This year's World Building of the Year, the Interlace, by architecture firms Office of Metropolitan Architecture (OMA) and Buro Ole Scheeren, could change the basic proposition of how we make cities.
The honor was given at the World Architecture Festival (WAF) in Singapore, and decided upon by a jury of industry experts, which included Professor Sir Peter Cook, the renowned British architect and founder of 1960s avant-garde architectural group, Archigram.
"The Interlace makes a major urban statement. It gives you a horizontal city with the interleaving of space and vegetation," he said.
"It's a game-changer...something you'll remember and go, that was when somebody first did that thing, of these blocks in the sky, with gardens on them."
The ambitious residential complex is a large-scale project, completed in 2013 and situated in the southern part of Singapore.
Eric Chang, partner at Buro Ole Scheeren, explains: "Our main thought was how to conceptualize something that's more of a vertical village, than really a building for housing."
The result is 31 apartment blocks stacked diagonally, and arranged around eight main courtyards. It is 170,000 square meters, and contains 1,400 square units.
Passive design strategies considered the orientation of courtyards to control daylight, to provide higher comfort to residents. Other design elements respond to factors such as solar radiation and wind movements. The open layout is intended to provide more opportunities for social interaction among its residents.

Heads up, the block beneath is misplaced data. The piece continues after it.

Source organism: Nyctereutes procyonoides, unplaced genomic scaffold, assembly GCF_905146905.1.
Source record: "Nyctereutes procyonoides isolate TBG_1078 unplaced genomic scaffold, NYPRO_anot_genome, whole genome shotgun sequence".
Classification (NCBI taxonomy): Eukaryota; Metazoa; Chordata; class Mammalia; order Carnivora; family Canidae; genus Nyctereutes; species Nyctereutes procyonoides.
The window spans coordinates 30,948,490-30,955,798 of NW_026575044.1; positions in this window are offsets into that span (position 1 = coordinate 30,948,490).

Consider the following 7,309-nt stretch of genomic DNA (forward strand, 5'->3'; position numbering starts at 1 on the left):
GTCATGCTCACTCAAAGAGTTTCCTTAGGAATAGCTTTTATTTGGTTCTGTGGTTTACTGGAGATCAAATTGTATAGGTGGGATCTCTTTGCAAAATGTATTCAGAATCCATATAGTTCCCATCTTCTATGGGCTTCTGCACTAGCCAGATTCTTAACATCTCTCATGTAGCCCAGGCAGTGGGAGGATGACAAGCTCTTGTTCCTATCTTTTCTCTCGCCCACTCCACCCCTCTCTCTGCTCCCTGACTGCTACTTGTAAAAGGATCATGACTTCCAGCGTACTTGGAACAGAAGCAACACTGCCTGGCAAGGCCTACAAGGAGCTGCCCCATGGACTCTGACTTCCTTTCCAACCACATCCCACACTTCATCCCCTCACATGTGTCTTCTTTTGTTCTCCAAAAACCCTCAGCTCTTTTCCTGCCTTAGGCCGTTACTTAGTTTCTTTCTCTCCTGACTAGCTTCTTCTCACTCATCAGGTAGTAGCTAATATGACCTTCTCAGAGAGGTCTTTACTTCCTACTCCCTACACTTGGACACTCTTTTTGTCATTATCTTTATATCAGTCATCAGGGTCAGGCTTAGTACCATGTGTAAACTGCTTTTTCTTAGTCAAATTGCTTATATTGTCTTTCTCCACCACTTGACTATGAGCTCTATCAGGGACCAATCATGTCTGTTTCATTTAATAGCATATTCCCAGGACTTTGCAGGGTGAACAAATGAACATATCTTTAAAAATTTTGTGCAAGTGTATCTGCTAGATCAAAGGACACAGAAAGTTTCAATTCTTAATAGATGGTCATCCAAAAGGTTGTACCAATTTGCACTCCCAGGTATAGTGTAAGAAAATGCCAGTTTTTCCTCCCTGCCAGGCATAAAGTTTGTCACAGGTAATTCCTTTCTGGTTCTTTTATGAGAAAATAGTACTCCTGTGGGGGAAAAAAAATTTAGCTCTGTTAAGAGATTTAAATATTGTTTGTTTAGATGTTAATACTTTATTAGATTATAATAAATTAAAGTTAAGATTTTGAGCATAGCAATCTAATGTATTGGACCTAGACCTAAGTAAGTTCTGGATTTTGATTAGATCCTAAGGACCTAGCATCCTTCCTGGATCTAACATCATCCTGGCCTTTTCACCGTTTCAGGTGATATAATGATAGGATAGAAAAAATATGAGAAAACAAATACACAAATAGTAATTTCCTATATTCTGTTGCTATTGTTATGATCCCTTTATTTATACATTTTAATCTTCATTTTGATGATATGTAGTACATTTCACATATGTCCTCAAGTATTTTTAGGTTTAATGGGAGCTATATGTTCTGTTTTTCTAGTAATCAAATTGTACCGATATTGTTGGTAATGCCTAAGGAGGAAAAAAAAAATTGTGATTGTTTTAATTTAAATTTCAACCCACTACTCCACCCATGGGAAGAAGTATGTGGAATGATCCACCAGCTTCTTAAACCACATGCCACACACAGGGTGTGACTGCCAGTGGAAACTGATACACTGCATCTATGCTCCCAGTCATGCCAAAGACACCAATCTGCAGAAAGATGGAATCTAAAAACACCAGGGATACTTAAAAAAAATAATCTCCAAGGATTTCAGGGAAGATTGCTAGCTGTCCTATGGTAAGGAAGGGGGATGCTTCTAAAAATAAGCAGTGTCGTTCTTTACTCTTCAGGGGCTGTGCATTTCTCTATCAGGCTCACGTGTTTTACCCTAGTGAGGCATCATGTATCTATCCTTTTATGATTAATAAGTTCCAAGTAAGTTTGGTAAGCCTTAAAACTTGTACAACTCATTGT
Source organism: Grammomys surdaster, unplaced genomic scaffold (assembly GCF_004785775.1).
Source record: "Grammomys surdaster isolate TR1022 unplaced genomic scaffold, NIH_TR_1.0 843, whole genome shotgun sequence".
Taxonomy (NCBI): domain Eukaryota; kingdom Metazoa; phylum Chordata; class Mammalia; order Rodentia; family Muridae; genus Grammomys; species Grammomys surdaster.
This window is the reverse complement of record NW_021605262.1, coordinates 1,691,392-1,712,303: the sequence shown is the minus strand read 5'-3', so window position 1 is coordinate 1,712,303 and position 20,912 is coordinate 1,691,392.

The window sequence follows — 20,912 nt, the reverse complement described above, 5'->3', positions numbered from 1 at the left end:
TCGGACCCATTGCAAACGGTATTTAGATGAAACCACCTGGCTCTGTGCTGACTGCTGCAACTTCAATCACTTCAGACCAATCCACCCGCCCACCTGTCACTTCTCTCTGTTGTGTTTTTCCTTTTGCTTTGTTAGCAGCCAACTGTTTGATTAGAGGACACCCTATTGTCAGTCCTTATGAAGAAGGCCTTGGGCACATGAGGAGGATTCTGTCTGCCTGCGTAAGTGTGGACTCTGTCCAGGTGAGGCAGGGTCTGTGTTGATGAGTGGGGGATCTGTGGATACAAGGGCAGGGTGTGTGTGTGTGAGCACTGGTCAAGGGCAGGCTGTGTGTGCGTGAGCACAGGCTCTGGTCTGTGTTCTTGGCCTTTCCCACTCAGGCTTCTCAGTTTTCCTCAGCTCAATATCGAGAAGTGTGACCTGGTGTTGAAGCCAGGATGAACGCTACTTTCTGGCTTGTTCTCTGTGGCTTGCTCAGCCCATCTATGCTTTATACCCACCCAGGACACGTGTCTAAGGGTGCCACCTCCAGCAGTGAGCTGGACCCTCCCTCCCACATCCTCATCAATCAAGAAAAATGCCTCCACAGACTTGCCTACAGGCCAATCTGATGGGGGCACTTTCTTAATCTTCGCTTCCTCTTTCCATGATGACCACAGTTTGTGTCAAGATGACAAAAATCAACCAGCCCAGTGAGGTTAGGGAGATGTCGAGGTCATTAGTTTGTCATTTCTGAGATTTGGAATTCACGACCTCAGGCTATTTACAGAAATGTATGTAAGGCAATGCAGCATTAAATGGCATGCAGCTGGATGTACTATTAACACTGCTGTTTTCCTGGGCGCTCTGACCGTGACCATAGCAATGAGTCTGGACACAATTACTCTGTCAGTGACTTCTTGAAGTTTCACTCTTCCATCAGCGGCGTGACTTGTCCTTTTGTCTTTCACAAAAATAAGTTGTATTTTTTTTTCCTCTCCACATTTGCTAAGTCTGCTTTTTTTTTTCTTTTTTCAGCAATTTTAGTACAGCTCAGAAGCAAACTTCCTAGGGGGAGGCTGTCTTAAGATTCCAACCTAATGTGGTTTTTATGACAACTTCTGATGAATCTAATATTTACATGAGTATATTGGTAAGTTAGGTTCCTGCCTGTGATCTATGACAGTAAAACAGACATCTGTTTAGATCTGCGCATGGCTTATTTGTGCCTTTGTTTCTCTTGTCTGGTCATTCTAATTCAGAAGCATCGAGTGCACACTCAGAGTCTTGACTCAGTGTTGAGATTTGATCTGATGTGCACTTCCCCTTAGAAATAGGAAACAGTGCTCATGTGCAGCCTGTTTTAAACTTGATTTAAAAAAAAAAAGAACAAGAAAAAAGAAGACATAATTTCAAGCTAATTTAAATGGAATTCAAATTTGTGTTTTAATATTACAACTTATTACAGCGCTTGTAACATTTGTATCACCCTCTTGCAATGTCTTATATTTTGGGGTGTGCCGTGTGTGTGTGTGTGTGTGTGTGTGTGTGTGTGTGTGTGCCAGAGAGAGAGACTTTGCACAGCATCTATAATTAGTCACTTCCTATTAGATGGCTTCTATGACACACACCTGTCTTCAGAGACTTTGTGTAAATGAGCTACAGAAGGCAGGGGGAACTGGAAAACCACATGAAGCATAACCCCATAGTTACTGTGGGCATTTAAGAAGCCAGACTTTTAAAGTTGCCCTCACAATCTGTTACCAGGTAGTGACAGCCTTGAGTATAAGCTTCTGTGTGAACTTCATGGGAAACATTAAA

This isn't the first time Singapore has housed a "World Building of the Year." One of the festival's previous winners was the Cooled Conservatories at Gardens by the Bay, by Wilkinson Eyre Architects.
2012 WAF World Building of the Year winner: Cooled Conservatories at Gardens by the Bay Credit: ROSLAN RAHMAN/AFP/AFP/Getty Images
Singapore has become a destination for architecture firms and practices -- many of whom speak to its strict planning framework.
"Singapore is one of the most highly regulated environments, I think you can work in, city-wise," explains Chang. "That also means, there's a higher degree of transparency, on what requirements you have to achieve."
"There's a very involved dialogue with the city government and the different agencies, and there's more of a review of the design as it progresses. There's a very good balance of evaluating where the design wants to go and how to realize it."